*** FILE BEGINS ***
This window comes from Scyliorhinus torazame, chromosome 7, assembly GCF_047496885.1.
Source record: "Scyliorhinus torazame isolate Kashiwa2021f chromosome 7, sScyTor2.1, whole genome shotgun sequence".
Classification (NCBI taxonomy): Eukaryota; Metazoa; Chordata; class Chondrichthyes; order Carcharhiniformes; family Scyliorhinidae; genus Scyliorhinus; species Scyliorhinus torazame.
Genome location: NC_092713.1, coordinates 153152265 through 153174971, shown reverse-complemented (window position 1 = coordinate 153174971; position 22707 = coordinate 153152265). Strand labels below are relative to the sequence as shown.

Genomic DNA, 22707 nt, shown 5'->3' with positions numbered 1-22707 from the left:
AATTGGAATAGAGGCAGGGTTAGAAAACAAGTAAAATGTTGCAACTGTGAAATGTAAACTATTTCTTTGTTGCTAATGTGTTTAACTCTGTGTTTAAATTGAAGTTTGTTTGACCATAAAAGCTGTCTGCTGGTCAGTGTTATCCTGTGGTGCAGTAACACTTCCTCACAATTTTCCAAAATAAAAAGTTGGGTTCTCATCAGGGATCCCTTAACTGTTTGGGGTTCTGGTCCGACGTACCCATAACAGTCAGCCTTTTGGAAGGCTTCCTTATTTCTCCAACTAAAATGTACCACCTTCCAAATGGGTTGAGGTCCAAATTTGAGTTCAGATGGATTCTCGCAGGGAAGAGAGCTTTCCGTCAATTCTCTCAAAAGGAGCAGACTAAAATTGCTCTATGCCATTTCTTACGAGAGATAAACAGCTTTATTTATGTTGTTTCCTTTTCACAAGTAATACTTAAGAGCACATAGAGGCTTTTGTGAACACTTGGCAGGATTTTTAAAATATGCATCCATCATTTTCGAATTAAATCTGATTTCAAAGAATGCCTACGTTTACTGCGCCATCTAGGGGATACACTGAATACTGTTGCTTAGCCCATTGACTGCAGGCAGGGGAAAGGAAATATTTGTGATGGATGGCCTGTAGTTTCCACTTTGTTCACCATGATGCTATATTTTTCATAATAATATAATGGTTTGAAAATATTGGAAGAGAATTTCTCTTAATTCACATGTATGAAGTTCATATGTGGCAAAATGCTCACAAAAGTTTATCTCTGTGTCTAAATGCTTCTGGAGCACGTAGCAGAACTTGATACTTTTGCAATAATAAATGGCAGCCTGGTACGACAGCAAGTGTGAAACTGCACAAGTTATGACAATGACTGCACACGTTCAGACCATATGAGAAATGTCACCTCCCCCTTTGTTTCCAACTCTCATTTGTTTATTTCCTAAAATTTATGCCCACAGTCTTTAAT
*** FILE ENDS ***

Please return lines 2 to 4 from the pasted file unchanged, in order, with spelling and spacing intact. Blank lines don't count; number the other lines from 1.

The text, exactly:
Source record: "Scyliorhinus torazame isolate Kashiwa2021f chromosome 7, sScyTor2.1, whole genome shotgun sequence".
Classification (NCBI taxonomy): Eukaryota; Metazoa; Chordata; class Chondrichthyes; order Carcharhiniformes; family Scyliorhinidae; genus Scyliorhinus; species Scyliorhinus torazame.
Genome location: NC_092713.1, coordinates 153152265 through 153174971, shown reverse-complemented (window position 1 = coordinate 153174971; position 22707 = coordinate 153152265). Strand labels below are relative to the sequence as shown.